Rick Banks has always been a problem-solver.
Since he was a child, he has always thought about how he could make things better, he said.
From connecting Harambee neighborhood residents to resources near them to knocking on doors to be a resource for people who have election-related questions, Banks can be found serving Milwaukee.
Now the 29-year-old is making his mark through community and political organizing.
“My personal mission is the development of the Black community in Milwaukee,” Banks said.
Born and raised in Milwaukee, Banks said his giving spirit is a product of his upbringing.
“My parents were kind people with big hearts.” Banks said. “And I grew up seeing two or three different worlds.”
Although his family was lower middle class, Banks said he had family members who were poor. Seeing the struggles of different economic classes helped make him the man he is today, he said.
He attended Riverside University High School, where he developed an interest in politics. While there, he met Ald. Milele Coggs after inviting her to a meeting of the school’s Black student union.
“She told me to hit her (up) about my interest and I did,” Banks said. “I volunteered in her office over the summer and by the time I started college, I was invited to a paid legislative service aide position.”
He considers his time working as an aide the start of his political career. He credits most of what he knows about politics and community relations to working in her office and his time in the UW-Milwaukee student government.
“Rick is committed to the people,” said J. Allen Stokes, a former plan commissioner for the City of Milwaukee and a mentor to Banks. “He clearly has care and concern for the community.”
Allen and Banks met when Banks was an AmeriCorps member and worked on the Harambee Great Neighborhood Initiative.
“One thing I try to teach mentees is that if you have been blessing with skills and talents, you have a responsibility to give something back,” Allen said. “I can see that in the things he has done over the years.”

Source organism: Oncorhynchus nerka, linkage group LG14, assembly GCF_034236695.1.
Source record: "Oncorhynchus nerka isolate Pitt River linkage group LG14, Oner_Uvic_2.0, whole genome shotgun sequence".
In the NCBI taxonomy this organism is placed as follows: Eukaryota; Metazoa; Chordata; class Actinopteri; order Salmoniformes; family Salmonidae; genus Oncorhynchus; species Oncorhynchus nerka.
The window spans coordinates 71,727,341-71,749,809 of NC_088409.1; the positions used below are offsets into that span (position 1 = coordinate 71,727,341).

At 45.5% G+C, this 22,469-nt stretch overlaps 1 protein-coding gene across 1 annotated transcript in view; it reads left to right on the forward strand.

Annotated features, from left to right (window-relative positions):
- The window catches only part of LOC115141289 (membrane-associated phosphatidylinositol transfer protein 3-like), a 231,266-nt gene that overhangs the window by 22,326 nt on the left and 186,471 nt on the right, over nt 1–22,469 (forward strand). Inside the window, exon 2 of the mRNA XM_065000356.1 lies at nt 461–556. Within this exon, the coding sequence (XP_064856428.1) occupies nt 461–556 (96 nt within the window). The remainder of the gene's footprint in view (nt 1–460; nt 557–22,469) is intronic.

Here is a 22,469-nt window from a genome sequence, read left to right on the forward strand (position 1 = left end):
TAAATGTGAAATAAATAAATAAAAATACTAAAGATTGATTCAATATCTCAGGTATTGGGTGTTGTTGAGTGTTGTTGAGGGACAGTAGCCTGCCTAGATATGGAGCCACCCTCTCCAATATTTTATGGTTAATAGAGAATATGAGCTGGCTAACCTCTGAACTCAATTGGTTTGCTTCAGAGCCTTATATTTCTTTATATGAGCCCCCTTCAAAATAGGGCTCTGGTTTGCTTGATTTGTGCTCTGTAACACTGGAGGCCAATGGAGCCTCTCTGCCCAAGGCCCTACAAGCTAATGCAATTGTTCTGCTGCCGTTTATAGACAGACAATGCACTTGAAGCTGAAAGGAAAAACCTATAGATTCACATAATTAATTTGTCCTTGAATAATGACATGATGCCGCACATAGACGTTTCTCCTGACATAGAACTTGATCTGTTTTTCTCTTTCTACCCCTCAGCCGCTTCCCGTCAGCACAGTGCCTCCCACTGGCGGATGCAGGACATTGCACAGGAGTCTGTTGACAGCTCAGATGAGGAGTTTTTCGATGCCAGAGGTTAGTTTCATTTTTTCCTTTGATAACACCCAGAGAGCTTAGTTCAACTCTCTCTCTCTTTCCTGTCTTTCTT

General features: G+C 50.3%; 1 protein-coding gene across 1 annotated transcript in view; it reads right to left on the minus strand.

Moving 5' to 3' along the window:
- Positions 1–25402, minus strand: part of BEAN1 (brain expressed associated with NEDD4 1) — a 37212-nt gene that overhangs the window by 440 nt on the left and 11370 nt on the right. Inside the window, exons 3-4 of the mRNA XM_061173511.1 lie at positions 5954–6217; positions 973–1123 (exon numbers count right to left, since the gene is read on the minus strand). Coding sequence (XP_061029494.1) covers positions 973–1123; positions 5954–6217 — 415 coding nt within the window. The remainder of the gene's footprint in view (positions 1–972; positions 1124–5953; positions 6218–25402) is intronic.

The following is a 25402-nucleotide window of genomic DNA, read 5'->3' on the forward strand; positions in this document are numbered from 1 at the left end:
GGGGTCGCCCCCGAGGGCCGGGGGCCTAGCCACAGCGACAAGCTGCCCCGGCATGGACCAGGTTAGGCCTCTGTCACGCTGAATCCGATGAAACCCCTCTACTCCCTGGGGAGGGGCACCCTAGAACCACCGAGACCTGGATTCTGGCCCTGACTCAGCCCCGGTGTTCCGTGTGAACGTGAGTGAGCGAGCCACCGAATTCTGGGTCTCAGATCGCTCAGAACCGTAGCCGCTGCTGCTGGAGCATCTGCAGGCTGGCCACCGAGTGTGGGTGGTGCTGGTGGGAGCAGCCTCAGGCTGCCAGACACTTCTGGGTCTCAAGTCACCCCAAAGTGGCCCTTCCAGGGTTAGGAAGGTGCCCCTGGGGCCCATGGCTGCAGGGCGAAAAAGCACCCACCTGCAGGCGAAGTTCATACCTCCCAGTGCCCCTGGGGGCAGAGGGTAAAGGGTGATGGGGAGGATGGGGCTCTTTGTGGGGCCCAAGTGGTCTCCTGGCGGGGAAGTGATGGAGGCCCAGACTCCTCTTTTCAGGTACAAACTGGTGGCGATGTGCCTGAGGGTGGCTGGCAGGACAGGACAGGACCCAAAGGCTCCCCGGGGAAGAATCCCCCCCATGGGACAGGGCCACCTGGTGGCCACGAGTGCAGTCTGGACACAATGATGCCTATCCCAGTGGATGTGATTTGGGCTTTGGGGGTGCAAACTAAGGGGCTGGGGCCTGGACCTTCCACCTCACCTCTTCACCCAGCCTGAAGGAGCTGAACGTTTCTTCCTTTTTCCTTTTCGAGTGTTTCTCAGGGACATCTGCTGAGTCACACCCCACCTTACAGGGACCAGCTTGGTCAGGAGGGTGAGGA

Banks has been a part of several ventures started with the goal of helping people in Milwaukee.
He served as the political director of BLOC, or Black Leaders Organizing Communities, a group that provides tools, training and resources to the community to ensure people are recognized at all levels of government, before leaving to focus on his own venture full time.
Banks also volunteers as the executive director of MKE Black, a nonprofit he co-founded that is dedicated to providing a one-stop place for information on dining, shopping, culture, resources and more.
“I am a person who sees that we need to try new things,” Banks said. “I have a strong support system that allows me to do so.”
Friends say Banks doesn’t always get the appreciation he deserves for the work he does.
“Rick is pretty mild-mannered and sometimes understated,” said Nate Gilliam, who has worked closely with Banks for the past five years but has known him longer. “His presence is louder than he is and that’s not always appreciated.”
In 2018, Banks launched an unsuccessful campaign for the Wisconsin State Assembly.
He said he’s done with politics — for now.
“I like to say I closed the door on politics, but the window is still open,” Banks said.
As someone who has accomplished much without a college degree, Banks said that experience tops any lesson he’s learned in the classroom.
“Don’t let anything stop you from doing the different things you want to do,” he said.
Great article. Thanks for sharing about a great young man. I recall meeting him at an African American Round Table meeting. It’s great he has a mentor. My longtime friend, J. Allen Stokes, is an excellent mentor for him. I’m encouraged to see how we’re developing effective leadership in Milwaukee by being inter-generational.
I love seeing this new generation of leadership. It’s needed & such a breath of fresh air! Great article